6. A rate control system as defined in claim 4 further including a controller for venting each of said chambers while sealing the other, thereby alternately activating said chambers, and means for actuating said controller in response to initiation of the respected phases of respiration.

7. A rate control system as defined in claim 1 in which said phase control means comprise pressureresponsive actuators receiving pressure from said chambers and operable upon attainment of said actuating pressure levels therein.

8. For use with a respiration apparatus for delivering gas from a source of gas under pressure cyclically to a patient through delivery means, a rate control system for timing successive breathing cycles each having an inspiration phase followed by an expiration phase, and comprising:

means defining first and second timing chambers of preselected volumes, said volumes having a preselected ratio;

means operable during each inspiration phase to charge said first chamber with fluid at a preselected rate to raise the pressure level therein progressively from a selected starting pressure level;

first phase-control means responsive to attainment of a preselected actuating pressure level in said first chamber to terminate the inspiration phase and initiate an expiration phase;

means operable during each expiration to change said second chamber with fluid at a preselected rate to raise the pressure level therein progressively from a selected starting pressure level;

and second phase-control means responsive to attainment of a selected actuating pressure level in said second chamber to terminate the expiration phase and initiate an inspiration phase, whereby said phases are timed in accordance with said charging rates and volumes to produce breathing cycles of selected length with each phase consituting a preselected portion of said length;

and in which said charging means for said chambers comprise a common source of gas under pressure producing a single regulated flow of gas, means dividing said regulated flow into two equal flows and directing such flows through first and second conduits to the respective chambers, and said first and second phase-control means include a controller operable during the inspiration phase to vent said second chamber while sealing said first chamber, and during said expiration phase to vent said first chamber while sealing said second chamber, said controller being actuated cyclically in response to the attainment of said preselected pressure levels in said chambers, and said controller including first and second vent orifices for venting said first and second conduits, respectively, a blocking member movable between two blocking positions over the respective orifices and operable in each blocking position to effect charging of the associated chamber through the associated conduit, and means operated by said first and second phase-control means to position said blocking member over one of said orifices to vent said second chamber during said inspiration phase and to vent said second chamber during said expiration phase.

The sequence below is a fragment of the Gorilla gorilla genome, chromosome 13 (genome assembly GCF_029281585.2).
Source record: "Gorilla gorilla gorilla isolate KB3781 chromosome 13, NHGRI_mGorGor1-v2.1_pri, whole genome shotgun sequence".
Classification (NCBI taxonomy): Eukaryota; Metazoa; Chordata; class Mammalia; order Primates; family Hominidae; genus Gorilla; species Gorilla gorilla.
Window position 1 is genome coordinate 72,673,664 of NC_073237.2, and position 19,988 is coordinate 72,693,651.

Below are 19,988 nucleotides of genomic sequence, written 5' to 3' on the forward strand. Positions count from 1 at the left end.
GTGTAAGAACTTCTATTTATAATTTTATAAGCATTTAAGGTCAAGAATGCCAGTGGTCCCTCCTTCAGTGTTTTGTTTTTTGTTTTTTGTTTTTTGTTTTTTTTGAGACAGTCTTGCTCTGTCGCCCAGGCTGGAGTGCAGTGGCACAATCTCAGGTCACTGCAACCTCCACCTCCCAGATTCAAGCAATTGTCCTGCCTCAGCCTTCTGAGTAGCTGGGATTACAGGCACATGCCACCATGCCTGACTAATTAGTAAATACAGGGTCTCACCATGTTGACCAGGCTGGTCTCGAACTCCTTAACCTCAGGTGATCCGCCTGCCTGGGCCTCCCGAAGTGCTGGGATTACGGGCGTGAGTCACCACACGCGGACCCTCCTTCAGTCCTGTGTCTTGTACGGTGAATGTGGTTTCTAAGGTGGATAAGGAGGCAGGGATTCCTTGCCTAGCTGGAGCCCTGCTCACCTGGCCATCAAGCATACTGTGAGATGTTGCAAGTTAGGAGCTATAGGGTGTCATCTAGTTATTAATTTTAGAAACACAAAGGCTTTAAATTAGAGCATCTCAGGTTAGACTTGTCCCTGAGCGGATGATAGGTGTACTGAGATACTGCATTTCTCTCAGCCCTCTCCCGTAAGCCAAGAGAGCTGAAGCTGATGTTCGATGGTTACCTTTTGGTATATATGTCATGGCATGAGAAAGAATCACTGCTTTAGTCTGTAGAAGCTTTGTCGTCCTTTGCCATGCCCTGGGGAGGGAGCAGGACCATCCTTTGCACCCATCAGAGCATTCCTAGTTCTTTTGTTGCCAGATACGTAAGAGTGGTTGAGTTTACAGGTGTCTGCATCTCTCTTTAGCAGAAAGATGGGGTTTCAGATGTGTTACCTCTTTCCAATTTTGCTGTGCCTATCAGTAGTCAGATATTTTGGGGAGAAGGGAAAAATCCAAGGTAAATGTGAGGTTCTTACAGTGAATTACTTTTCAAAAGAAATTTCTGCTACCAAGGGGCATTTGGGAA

9. A rate control system as defined in claim 8 in which said means for positioning said blocking member comprise a spring urging said blocking member toward one of said orifices, first and second inflatable actuators arranged on opposite sides of said member to urge the latter toward the first and second orifices respectively, when inflated, a source of fluid under pressure for each inflatable actuator, and means for applying the fluid under pressure to the respective inflatable actuators in response to attainment of preselected actuating pressure in the respective timing chambers.

10. For use with a respiration apparatus for delivering gas from a source of gas under pressure cyclically to a patient through delivery means, a rate control system for timing successive breathing cycles each having an inspiration phase followed by an expiration phase, and comprising:

means defining first and second timing chambers of preselected volumes, said volumes having a preselected ratio;

means operable during each inspiration phase to charge said first chamber with fluid at a preselected rate to raise the pressure level therein progressively from a selected starting pressure level;

first phase-control means responsive to attainment of a preselected actuating pressure level in said first chamber to terminate the inspiration phase and initiate an expiration phase; means operable during each expiration to charge said second chamber with fluid at a preselected rate to raise the pressure level therein progressively from a selected starting pressure level;